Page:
LOST & FOUND
Archaeology in South Tyrol before 1919
Special Exhibition from 2nd April to 17th November 2019
We have tracked down from all over the world some very special items which were originally discovered before 1919, when today’s South Tyrol was still part of the Habsburg Austro-Hungarian Empire. These rediscovered finds from the Neolithic to the early Middle Ages are being shown together, for the first time, in South Tyrol.
The Iceman provides a unique window on the past. Never before has such an ancient and well-preserved frozen Neolithic mummy been found. Since his discovery in 1991, the Iceman has provided new data from prehistoric times for countless research disciplines around the globe, both in the natural sciences and in the humanities.
This has made the Iceman a unique example of how interdisciplinary research achieves positive results.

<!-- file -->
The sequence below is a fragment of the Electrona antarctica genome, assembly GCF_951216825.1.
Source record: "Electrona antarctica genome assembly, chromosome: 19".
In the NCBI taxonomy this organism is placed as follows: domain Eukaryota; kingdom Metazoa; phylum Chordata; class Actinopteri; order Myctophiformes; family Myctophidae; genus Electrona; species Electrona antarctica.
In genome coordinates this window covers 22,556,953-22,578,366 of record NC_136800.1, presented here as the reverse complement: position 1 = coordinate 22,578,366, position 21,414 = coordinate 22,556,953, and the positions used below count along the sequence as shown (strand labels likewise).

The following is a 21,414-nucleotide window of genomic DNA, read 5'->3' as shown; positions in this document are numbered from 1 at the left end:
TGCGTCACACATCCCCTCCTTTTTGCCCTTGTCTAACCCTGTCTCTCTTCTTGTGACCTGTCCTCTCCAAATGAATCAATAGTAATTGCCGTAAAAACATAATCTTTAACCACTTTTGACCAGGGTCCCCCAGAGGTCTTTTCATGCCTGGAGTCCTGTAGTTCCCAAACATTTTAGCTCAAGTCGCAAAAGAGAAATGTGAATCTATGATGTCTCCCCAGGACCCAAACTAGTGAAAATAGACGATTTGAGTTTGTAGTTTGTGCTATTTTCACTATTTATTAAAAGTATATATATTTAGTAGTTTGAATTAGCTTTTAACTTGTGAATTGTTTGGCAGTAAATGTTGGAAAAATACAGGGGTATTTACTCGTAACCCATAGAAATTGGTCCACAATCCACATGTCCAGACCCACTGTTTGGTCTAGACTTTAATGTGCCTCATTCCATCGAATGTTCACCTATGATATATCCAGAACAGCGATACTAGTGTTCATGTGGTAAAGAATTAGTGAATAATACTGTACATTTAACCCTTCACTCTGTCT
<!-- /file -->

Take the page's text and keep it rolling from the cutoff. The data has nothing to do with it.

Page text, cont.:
Experts were and still are researching various details of Ötzi’s life. In 2001, X-rays revealed the cause of death: The Iceman died from an injury caused by an arrow in his left shoulder. The arrowhead hit a main artery, so that he probably bled to death within a matter of minutes. There can be no doubt that Ötzi was murdered.
The paleo artists Adrie and Alfons Kennis from the Netherlands have completed a life-like reconstruction of the Iceman on behalf of the South Tyrol Museum of Archaeology. Thanks to forensic methods and fine craftsmanship, they were able to capture Ötzi’s facial features and reconstruct his body as realistically as possible.